We’re two days into 2020. Just a few days ago, you couldn’t go online without seeing some recap of the last decade, or go anywhere without people jokingly saying “see you next year! Oh, next decade!”
And there I’d be, suppressing the urge to go “Well, actually…” and point out that because our calendar started in the year 1 A.D., wouldn’t the next decade start on January 1st, 2021? A year from now?
Why does the year even start on Jan 1st?
The first assumption is that everyone uses the same calendar: the Gregorian calendar.
In October 1582, Pope Gregory XIII introduced the Gregorian calendar as an update to the Julian calendar. Both are solar calendars, i.e. it starts counting when the sun moves through a fixed point, and a year would last ~365 days. This is different from a lunar calendar – based on the cycles of the moon in which a month (or moonth?) would be 28 days – that would not nicely sync up with the seasons.
In the Gregorian calendar, the astronomical cycle of the earth around the sun, which is 365.2425 days long, is taken into account by skipping a leap year every 100 years. Sort of; this approximation has an error of one day every 3,030 years, or 26 seconds a year, even with the skipping leap years every 100 year but not on the 400s*.
For most things, most of the world has adopted the Gregorian calendar for their daily life somewhere between 1582 and the early 20th century, even if cultural and religious calendars were kept in parallel.
If you think too much about it, months seem completely arbitrary – except maybe solstices landing on sort of the same date – and other systems, like the Equal Month Calendar which has 13 28-day months plus an extra day or two depending on leap years – sounds more plausible.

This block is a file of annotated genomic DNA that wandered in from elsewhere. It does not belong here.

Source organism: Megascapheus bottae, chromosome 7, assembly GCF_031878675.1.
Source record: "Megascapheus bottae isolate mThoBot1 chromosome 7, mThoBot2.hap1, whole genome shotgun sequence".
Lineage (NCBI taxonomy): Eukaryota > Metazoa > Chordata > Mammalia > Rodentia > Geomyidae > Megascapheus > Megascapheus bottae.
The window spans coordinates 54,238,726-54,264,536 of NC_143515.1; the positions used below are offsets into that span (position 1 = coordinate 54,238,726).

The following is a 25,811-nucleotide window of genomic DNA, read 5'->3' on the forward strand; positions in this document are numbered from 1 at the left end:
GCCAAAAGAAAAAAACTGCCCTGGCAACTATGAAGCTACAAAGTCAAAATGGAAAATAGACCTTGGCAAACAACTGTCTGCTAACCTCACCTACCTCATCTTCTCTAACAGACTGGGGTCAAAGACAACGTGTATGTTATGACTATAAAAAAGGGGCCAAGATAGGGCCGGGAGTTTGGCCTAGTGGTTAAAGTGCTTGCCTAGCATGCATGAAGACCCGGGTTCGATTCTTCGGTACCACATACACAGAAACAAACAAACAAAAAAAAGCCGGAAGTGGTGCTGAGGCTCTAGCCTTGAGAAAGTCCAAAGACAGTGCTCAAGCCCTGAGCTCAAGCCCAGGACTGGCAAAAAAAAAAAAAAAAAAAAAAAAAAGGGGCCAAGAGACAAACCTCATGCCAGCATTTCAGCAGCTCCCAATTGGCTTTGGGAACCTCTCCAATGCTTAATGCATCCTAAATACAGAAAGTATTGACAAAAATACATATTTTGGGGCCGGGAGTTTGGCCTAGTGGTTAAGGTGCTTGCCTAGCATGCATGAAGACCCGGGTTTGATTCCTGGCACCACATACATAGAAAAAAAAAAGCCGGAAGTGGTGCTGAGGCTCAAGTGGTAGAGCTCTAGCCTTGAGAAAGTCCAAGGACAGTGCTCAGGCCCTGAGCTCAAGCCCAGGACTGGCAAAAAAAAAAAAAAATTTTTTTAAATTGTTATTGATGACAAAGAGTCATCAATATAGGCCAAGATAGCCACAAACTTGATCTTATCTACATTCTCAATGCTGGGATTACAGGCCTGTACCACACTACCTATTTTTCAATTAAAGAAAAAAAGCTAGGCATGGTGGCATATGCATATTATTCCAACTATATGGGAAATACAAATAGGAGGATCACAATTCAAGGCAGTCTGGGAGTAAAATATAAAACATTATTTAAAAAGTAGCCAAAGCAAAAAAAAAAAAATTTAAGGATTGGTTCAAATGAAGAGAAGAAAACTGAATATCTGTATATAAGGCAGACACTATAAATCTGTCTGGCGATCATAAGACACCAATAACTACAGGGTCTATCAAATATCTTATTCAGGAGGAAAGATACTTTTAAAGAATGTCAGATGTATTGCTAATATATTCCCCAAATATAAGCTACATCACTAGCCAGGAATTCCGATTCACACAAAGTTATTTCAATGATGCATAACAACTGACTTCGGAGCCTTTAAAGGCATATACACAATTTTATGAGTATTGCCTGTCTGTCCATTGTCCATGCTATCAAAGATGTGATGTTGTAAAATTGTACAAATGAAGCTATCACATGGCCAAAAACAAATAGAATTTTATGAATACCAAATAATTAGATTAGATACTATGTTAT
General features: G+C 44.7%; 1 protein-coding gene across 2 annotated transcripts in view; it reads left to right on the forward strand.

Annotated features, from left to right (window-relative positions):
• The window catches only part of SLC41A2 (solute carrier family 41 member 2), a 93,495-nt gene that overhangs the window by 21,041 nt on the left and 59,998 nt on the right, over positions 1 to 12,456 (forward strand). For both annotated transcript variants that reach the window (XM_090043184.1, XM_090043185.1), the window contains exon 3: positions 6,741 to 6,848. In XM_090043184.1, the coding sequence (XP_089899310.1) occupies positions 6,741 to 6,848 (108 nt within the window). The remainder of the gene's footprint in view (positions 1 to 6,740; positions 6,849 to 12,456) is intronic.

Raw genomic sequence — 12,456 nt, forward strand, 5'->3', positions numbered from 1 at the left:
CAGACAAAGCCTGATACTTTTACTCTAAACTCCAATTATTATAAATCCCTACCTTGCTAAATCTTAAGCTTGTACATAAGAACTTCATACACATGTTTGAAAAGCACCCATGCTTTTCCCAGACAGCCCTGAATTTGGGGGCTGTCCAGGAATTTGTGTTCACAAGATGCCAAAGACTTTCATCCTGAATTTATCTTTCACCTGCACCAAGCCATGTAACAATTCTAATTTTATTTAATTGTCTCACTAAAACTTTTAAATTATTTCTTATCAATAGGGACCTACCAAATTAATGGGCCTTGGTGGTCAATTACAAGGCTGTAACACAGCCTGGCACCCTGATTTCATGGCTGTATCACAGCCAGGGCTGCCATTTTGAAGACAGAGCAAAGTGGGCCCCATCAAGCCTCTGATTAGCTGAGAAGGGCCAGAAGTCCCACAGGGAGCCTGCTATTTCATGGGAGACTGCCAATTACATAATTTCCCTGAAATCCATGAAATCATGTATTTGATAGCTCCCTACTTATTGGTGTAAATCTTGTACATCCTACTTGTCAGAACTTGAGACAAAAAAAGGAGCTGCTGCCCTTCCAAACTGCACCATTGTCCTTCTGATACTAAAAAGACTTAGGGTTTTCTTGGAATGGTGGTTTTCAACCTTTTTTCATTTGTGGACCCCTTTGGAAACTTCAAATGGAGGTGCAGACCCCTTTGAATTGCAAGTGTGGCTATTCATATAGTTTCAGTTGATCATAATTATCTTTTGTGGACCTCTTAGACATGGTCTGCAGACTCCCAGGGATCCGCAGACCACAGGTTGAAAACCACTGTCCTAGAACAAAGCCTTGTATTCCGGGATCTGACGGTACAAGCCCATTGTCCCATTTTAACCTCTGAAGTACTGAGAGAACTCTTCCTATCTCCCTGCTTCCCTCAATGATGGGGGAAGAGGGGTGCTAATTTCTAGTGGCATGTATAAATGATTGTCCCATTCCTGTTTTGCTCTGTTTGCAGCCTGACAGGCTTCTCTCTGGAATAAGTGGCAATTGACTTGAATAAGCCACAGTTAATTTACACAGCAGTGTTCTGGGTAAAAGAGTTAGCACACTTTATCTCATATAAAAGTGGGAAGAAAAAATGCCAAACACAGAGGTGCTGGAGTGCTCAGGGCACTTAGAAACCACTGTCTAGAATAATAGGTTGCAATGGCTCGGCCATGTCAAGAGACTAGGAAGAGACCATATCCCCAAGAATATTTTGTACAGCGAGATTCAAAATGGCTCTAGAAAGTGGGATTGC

But for all intents and purposes, the whole world has agreed that the year starts on January 1st, based on the ideas of a Medieval Pope. And when decades start would depend on Christianity too.
The year 1 A.D.
Allegedly, because it wasn’t until 525 A.D. that the year was set by Dionysius Exiguus when he was devising his method to calculate Easter. Historians believe that Jesus was actually born at least a few years earlier, and not necessarily on Christmas day. In any case, 1 A.D. has now generally been adopted as “the start of counting of years” and sometimes referred to as 1 C.E. (common era) to avoid religious connotations.
But the most interesting thing about 1 A.D. – for me at least – is that there is no year 0.
The Roman numeral system had no concept of zero, and it wasn’t until the eighth century that the Arabic Numeral for zero was introduced in Europe – and eventually used widely in the seventeenth century.
If that’s the case, did we really just start a new decade?
Counting from zero
A decade is simply “a span of 10 years,” so new decades are constantly starting. We don’t celebrate them typically, except for the decades of our lives, and those that are generally considered in the calendar.
In the 20th century, we started referring to decades as groups of years having the same digits: the years 1990-1999 are referred to as the nineties (dixit nineties kid) as opposed to counting from 1 to 10 (in which case the nineties would have been from 1991-2000). You would think this is the more “mathematically correct” way of counting, but even in programming, there are systems that start counting from 0 just as a convention.
Every 10 years, and definitely at the start of the new millennium, the same discussion occurs: when do we start counting a decade/century/millennium?
A poll from a month ago shows that most Americans (64%) saw the new decade start yesterday, while about a fifth (19%) were not sure. Only 17% answered the new decade will start on January 1, 2021.
In my opinion, it doesn’t really matter. Having a new decade start on a year ending with a 0 looks nicer, and in the 21st century means we can make fun novelty glasses where the lenses fit in the zeros. I’ll continue to be pedantic and say that the decade doesn’t start until next year if only so I can forget about it and not do that “looking back on a decade” thing, ever.
In any case, whether you think the year started yesterday, or the decade, or if it was just a regular old day, have a marvelous 2020!
*The rule is that every year that is divisible by four is a leap year, except for years that are divisible by 100, with the exception on that exception for years that are divisible by 400.
Sources: in-text links